I really enjoy taking a sometimes overlooked and mundane material and transforming it into a refined piece of design. When I launched the brand recently at a craft and design fair, I loved the fact that customers were mistaking the dark Hygge candle holders as granite. The challenge of using an inexpensive material like concrete and refining it into something that is high end and quite beautiful really appeals to me. If a material is worked on enough it can be completely transformed, it just takes a lot of experimenting and practice.

When I started doing this, I thought that concrete was just mixing powder and water. But it really is a science. I spent a huge amount of time reading up about it (on some very boring websites!). The attention really is in the detail and some of those details can be measured out to the gram- factors like temperature and humidity can drastically change the final outcome. I am even finding that, as we get into the Winter, the weather is playing a role in this! Since I started working with concrete I have developed a whole new respect when I walk into a building that has a beautifully polished concrete floor.


4. What is your favourite part of Danish Design?

When a designer focuses on function to such an extent that a beautiful form naturally arises. An example would be the famous PH lamps by Poul Henningsen. The lamps are designed so you only see reflected light and never the naked bulb. The form of the lamp looks sculptural but when you understand it’s purpose you realise that it has a very simple function.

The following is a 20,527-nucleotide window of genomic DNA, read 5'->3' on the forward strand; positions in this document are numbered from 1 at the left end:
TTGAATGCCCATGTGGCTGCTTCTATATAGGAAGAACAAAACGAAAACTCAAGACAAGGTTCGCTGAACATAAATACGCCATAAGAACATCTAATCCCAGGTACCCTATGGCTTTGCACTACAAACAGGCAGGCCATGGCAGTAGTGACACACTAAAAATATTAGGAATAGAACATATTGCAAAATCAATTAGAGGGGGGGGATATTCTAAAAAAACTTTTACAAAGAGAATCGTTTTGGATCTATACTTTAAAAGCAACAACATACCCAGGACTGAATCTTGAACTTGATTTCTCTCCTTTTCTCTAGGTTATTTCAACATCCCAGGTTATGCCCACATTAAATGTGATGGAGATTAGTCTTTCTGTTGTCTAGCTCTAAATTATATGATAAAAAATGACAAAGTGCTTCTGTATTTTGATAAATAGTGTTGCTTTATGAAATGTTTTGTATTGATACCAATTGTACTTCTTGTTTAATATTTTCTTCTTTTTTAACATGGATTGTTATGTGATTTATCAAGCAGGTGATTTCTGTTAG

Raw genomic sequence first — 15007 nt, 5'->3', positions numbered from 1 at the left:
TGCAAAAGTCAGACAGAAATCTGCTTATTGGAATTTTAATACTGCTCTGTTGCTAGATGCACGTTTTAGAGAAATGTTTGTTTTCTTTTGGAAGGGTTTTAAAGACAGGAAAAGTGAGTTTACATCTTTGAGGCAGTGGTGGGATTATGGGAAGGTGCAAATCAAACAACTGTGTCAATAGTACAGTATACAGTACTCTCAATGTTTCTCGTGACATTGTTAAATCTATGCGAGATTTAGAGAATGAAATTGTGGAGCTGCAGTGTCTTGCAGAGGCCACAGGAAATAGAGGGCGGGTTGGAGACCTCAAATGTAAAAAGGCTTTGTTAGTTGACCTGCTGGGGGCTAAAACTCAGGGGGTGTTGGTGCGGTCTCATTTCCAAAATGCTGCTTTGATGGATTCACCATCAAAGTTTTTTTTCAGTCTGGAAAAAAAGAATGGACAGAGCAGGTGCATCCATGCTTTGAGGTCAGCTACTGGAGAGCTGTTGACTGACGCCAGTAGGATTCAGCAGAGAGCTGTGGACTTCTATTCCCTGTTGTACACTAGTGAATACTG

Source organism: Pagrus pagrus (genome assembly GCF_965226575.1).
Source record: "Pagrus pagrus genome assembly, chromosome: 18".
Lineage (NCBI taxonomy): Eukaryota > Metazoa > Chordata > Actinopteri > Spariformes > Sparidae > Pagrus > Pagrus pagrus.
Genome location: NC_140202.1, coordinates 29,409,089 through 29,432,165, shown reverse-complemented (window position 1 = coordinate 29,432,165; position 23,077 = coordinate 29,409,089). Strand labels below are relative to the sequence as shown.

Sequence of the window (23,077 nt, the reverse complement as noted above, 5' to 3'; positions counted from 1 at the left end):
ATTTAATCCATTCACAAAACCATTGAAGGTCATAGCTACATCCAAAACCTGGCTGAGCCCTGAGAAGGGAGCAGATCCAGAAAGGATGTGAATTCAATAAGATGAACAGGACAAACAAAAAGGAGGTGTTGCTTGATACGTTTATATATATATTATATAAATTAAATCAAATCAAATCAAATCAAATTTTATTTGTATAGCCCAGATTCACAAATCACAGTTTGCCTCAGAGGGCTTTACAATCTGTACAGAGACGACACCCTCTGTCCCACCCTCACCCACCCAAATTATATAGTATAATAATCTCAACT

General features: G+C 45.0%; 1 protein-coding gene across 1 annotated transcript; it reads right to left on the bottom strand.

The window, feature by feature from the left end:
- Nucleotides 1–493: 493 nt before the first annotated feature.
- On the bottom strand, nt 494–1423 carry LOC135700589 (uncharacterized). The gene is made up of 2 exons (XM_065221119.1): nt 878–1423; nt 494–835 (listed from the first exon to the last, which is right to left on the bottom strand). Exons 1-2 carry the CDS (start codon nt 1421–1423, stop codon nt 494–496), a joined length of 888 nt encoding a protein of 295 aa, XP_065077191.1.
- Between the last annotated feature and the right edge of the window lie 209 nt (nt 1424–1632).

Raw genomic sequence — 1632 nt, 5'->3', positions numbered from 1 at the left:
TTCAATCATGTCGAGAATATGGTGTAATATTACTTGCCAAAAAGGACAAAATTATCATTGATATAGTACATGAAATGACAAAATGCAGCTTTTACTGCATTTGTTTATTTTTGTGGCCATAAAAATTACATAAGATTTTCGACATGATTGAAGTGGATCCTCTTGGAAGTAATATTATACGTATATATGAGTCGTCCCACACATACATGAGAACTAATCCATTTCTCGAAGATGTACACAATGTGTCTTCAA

5. What parts of danish living have you brought to Ireland? How do you do Hygge in Ireland?

Definitely Danish food. I still love to make these recipes today and a favourite desert in our house is Æbleskiver. My brother who lives near Roskilde posted over a solid cast iron Æbleskiver pan years ago for Christmas. I pity the poor postman! The most important part of a roast dinner is the gravy, or ‘sovs’ in Danish, which should always be made from scratch and it is a mortal sin to run out of it!

My friends have also never been able to understand my love of salted liquorice!
6. What does Hygge mean to you?

Comfort, good times, relaxation and contentment.

Hygge in the most general sense for me is a focus on comfort and I have always associated it with friends and get togethers. Sitting around a table and talking without a care in the world.